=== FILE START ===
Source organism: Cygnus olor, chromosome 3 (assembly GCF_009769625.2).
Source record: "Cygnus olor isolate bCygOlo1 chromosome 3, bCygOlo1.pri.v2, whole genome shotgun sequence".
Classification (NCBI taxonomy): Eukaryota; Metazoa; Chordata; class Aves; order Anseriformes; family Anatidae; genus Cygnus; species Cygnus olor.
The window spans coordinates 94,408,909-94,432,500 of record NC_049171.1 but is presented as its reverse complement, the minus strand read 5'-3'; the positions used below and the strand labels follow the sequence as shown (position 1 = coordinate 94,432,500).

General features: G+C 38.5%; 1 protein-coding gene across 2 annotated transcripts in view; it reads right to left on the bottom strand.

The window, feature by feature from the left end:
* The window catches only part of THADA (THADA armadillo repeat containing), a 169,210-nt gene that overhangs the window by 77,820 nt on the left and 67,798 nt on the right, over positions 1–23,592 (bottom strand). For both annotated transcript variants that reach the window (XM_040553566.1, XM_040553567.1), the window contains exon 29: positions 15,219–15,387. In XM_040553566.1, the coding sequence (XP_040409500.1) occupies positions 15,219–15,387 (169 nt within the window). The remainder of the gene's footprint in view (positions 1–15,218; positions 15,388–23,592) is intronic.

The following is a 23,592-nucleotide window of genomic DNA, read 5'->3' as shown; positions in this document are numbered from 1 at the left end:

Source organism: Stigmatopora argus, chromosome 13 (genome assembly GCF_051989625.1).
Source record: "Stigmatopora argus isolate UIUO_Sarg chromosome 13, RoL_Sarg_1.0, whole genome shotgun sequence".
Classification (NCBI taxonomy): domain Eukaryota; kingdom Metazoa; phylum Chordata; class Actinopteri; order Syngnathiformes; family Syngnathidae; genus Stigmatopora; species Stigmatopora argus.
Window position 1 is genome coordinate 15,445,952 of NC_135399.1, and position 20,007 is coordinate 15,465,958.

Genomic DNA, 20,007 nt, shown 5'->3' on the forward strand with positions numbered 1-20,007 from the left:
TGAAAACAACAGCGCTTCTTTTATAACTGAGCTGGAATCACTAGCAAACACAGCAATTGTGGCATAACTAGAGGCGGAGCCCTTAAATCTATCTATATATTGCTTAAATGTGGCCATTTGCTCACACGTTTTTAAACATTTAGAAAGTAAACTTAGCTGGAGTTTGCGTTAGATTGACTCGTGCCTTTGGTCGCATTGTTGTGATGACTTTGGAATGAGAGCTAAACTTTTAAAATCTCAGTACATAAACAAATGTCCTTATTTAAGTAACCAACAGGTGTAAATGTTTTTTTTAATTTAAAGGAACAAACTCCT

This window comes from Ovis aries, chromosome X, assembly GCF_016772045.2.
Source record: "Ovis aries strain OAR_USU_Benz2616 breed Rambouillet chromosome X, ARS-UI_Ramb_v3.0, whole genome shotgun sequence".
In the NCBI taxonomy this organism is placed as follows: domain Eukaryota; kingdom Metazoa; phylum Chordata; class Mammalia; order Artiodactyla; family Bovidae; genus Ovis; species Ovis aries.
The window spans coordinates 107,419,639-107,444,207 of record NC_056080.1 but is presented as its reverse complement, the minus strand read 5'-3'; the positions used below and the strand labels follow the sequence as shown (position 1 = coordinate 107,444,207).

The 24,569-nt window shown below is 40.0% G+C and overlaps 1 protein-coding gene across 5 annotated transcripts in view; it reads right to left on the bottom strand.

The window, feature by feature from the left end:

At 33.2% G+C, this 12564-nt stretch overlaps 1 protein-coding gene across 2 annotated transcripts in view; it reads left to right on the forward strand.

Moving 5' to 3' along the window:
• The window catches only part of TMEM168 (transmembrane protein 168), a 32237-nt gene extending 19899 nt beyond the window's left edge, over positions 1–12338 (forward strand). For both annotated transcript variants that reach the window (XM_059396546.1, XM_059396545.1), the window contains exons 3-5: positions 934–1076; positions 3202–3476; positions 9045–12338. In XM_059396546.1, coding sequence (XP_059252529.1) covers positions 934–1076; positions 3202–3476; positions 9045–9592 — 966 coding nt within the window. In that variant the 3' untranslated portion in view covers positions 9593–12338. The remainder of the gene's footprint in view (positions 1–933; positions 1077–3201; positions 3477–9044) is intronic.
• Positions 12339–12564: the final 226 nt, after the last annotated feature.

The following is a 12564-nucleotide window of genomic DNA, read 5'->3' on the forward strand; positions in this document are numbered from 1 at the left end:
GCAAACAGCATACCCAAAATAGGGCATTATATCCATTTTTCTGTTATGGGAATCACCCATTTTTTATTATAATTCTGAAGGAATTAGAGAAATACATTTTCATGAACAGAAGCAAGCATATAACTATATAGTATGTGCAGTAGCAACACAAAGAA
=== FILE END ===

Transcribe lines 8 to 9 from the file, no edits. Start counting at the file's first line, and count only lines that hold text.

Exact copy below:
The following is a 23,592-nucleotide window of genomic DNA, read 5'->3' as shown; positions in this document are numbered from 1 at the left end:

Source organism: Stigmatopora argus, chromosome 13 (genome assembly GCF_051989625.1).